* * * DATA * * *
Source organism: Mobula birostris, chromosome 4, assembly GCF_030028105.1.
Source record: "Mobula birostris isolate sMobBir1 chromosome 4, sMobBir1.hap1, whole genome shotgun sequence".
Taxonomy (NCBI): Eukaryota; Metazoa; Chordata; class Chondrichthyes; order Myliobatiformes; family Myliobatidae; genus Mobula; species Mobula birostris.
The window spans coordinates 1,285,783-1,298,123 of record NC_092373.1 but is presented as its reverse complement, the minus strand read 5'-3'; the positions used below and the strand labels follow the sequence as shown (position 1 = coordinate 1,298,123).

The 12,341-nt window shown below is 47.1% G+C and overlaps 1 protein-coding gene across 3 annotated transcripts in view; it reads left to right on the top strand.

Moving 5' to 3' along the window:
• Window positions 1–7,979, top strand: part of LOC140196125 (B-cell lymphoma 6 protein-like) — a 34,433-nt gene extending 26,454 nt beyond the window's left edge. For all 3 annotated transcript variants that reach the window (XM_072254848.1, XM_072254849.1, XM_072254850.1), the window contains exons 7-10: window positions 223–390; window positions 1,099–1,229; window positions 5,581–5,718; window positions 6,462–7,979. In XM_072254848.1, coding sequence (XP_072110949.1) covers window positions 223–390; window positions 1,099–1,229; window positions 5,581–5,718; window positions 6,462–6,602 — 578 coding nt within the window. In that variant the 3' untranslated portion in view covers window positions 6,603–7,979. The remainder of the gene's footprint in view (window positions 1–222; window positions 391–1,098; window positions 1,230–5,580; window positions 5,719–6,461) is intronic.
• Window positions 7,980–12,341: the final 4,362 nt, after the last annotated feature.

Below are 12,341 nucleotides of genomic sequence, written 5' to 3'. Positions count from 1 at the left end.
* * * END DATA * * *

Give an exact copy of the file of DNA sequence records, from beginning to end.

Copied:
Source organism: Mobula birostris, chromosome 4, assembly GCF_030028105.1.
Source record: "Mobula birostris isolate sMobBir1 chromosome 4, sMobBir1.hap1, whole genome shotgun sequence".
Taxonomy (NCBI): Eukaryota; Metazoa; Chordata; class Chondrichthyes; order Myliobatiformes; family Myliobatidae; genus Mobula; species Mobula birostris.
The window spans coordinates 1,285,783-1,298,123 of record NC_092373.1 but is presented as its reverse complement, the minus strand read 5'-3'; the positions used below and the strand labels follow the sequence as shown (position 1 = coordinate 1,298,123).

The 12,341-nt window shown below is 47.1% G+C and overlaps 1 protein-coding gene across 3 annotated transcripts in view; it reads left to right on the top strand.

Moving 5' to 3' along the window:
• Window positions 1–7,979, top strand: part of LOC140196125 (B-cell lymphoma 6 protein-like) — a 34,433-nt gene extending 26,454 nt beyond the window's left edge. For all 3 annotated transcript variants that reach the window (XM_072254848.1, XM_072254849.1, XM_072254850.1), the window contains exons 7-10: window positions 223–390; window positions 1,099–1,229; window positions 5,581–5,718; window positions 6,462–7,979. In XM_072254848.1, coding sequence (XP_072110949.1) covers window positions 223–390; window positions 1,099–1,229; window positions 5,581–5,718; window positions 6,462–6,602 — 578 coding nt within the window. In that variant the 3' untranslated portion in view covers window positions 6,603–7,979. The remainder of the gene's footprint in view (window positions 1–222; window positions 391–1,098; window positions 1,230–5,580; window positions 5,719–6,461) is intronic.
• Window positions 7,980–12,341: the final 4,362 nt, after the last annotated feature.

Below are 12,341 nucleotides of genomic sequence, written 5' to 3'. Positions count from 1 at the left end.